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Nearly three-quarters of Ky. teachers are at risk of leaving the profession, top ed official says

The State Capitol in Frankfort houses the three branches of Kentucky's state government.
The State Capitol in Frankfort houses the three branches of Kentucky's state government.

Nearly three-quarters of the state’s teachers are at risk of leaving Kentucky’s public schools—that was the warning from Kentucky Education Commissioner Jason Glass to a committee of state lawmakers Tuesday.

In a presentation to the Interim Joint Education Committee, Glass said 72% of the state’s 42,000 full time teachers are at risk of leaving the profession, either because they’re close to retirement, or because they’re in groups that are more likely to quit: early-career teachers and teachers who have returned to the classroom after a break in service.

The statistic was one of several Glass used to paint a picture of the teacher shortage, which has been a problem for many years. Some have warned of a mass exodus of teachers as a result of the pandemic. 

“We really don't have enough data to say whether that's true or not yet,” Glass said. “But we did want to look at, ‘Are we at risk?’”

Like many states, Kentucky is struggling to hire and retain enough teachers. 

Glass said Kentucky is “right around where other states are, or a little worse” when it comes to teacher turnover.

One major problem, Glass said, is that far fewer college students are entering teacher preparation programs, curtailing the pipeline of teachers. At the same time, between 16% and 18% of teachers leave the state’s public schools each year. The result is that schools are only able to fill 83% of posted positions.

Increasingly, they’re relying on teachers who have their “emergency certification,” which requires less training and rigor than traditional teacher certification.

The education commissioner proposed a number of solutions to lawmakers, from increasing teacher compensation, to funding recruitment efforts, to changing the political discourse around education.

“Teaching has been under a lot of scrutiny and criticism for a number of years, and that honestly is hurting us when it comes to recruiting teachers into the profession,” Glass said. He pointed to the highly-charged debates around purported “critical race theory” in classrooms, and the politicization of schools’ coronavirus measures.

He also suggested lawmakers increase funding for the state’s teacher recruiting program, raise teacher pay and provide opportunities for teachers to increase their salary without leaving the classroom for an administrative role.

“Teachers go into this field for altruistic reasons, for the most part,” Glass said. “But they also want a professional and livable wage, they want to have access to a middle-class life, and they want to retire with dignity.”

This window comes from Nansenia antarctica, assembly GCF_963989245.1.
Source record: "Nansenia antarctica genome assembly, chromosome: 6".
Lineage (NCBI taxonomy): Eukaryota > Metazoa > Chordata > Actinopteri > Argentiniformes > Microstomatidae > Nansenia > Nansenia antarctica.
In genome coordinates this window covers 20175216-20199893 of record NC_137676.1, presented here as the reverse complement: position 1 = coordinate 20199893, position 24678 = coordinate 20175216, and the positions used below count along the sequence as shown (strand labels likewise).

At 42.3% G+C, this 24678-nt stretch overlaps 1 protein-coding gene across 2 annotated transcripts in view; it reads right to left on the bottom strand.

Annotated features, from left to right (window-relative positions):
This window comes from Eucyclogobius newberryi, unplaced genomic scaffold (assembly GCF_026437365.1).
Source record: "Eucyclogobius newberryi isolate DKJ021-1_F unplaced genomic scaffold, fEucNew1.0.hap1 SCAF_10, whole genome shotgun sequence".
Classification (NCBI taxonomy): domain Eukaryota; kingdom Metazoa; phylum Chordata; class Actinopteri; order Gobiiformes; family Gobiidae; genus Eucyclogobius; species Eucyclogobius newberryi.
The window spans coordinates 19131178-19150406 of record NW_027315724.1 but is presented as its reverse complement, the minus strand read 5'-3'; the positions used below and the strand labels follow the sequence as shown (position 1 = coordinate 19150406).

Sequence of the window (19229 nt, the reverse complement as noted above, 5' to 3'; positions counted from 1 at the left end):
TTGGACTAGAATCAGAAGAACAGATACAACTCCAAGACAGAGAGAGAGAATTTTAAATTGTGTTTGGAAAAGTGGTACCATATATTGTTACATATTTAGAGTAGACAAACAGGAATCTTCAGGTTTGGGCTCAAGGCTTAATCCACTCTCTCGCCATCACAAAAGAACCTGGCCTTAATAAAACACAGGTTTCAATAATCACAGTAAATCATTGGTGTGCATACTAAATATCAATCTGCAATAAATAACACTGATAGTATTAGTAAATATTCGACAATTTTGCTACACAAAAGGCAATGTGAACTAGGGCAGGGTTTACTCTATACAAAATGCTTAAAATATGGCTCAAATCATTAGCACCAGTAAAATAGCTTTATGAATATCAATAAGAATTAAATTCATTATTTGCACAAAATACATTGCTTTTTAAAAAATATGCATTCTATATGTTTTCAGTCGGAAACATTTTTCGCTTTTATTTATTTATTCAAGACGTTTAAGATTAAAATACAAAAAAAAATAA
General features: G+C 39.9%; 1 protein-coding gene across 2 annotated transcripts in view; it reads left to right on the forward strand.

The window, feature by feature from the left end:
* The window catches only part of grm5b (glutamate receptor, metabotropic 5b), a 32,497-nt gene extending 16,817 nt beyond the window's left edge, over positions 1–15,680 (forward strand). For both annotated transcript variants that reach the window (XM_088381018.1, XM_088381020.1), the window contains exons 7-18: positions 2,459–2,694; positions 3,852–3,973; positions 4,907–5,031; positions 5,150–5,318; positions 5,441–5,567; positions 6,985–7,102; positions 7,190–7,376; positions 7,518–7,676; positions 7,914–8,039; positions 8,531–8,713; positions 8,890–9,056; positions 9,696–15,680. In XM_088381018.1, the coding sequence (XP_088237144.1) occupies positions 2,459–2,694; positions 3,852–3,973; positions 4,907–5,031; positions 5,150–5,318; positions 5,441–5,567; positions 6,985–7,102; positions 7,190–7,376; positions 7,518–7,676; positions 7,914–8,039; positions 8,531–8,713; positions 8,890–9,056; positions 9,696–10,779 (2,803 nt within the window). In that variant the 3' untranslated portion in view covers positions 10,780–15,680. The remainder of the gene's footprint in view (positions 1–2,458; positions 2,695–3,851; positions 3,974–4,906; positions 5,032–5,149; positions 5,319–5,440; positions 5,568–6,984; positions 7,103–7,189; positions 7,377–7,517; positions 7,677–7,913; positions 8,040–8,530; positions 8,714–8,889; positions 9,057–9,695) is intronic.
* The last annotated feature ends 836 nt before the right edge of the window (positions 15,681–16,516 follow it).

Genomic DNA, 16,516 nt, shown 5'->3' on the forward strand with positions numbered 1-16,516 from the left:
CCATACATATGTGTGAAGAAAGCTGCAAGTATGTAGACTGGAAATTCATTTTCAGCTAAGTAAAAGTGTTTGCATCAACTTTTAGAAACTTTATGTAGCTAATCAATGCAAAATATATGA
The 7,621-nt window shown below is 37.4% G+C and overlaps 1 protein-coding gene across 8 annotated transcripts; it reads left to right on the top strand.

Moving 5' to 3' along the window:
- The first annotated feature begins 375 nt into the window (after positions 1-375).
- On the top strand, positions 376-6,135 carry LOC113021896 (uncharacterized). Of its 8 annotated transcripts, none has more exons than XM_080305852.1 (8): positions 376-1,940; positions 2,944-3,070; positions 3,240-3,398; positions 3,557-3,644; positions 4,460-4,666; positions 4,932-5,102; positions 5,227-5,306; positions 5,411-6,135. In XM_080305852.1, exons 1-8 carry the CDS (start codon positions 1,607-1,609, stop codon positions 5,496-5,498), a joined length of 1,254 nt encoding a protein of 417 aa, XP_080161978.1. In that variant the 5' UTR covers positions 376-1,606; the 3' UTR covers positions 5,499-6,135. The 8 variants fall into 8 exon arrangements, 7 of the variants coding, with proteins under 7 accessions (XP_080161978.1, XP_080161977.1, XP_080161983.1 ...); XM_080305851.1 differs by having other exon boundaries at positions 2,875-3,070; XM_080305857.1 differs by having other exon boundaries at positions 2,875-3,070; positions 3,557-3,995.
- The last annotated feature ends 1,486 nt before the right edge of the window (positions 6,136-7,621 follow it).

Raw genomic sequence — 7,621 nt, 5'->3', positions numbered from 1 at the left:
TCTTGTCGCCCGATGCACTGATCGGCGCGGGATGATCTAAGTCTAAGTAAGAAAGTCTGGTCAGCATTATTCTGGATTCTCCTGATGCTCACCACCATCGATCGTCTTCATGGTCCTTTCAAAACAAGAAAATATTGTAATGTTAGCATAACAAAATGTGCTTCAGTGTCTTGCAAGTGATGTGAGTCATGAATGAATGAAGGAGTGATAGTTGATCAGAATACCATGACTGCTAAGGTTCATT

According to the National Education Association, Kentucky’s average teacher salary was $54,139 for the 2020-2021 school year, about $11,000 below the national average.

Another barrier Glass discussed with lawmakers was the Praxis exam—which Kentucky requires teachers to pass to earn their certification. The exam’s fees are a barrier for some would-be teachers and it has disproportionately low pass rates for Black teachers and other teachers of color. 

Glass suggested lawmakers could change the Praxis requirements. 

Western Kentucky Republican state senator Danny Carroll pointed to a “contentious” relationship between the legislature and educators. Divisions have flared several times since 2018 between Republican lawmakers and teachers over efforts to cut teacher benefits or privatize public education.

“I think there is often a perception within the teaching profession that Frankfort just doesn't care — the legislature doesn't care — and [it] couldn't be further from the truth,” Carroll said. “I mean year after year I think we have shown through budgets, through other legislation, that there is an effort to improve the teaching profession in our state.”

Carroll asked Glass what lawmakers could do to “get rid of the negative connotation.”

“I know that you feel like you've done some positive things with funding,” Glass answered. “The challenge that you have is, as legislators and with the fiscal responsibilities that you have, is you have to keep doing it, because the pressures on schools — the inflationary pressures — keep coming.”

In the last budget, the GOP-led General Assembly passed a modest increase in education funding, after several years of flat per-pupil spending and cuts in some areas. Lawmakers declined to give teachers or other school-based staff a raise, but gave all other state employees a raise of 8%.

The left-leaning Kentucky Center for Economic Policy estimates state funding for public schools has fallen 26% since 2008, when adjusting for inflation and student population changes.

Support for this story was provided in part by the Jewish Heritage Fund.

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Jess Clark is LPMs Education and Learning Reporter. Email Jess at jclark@lpm.org.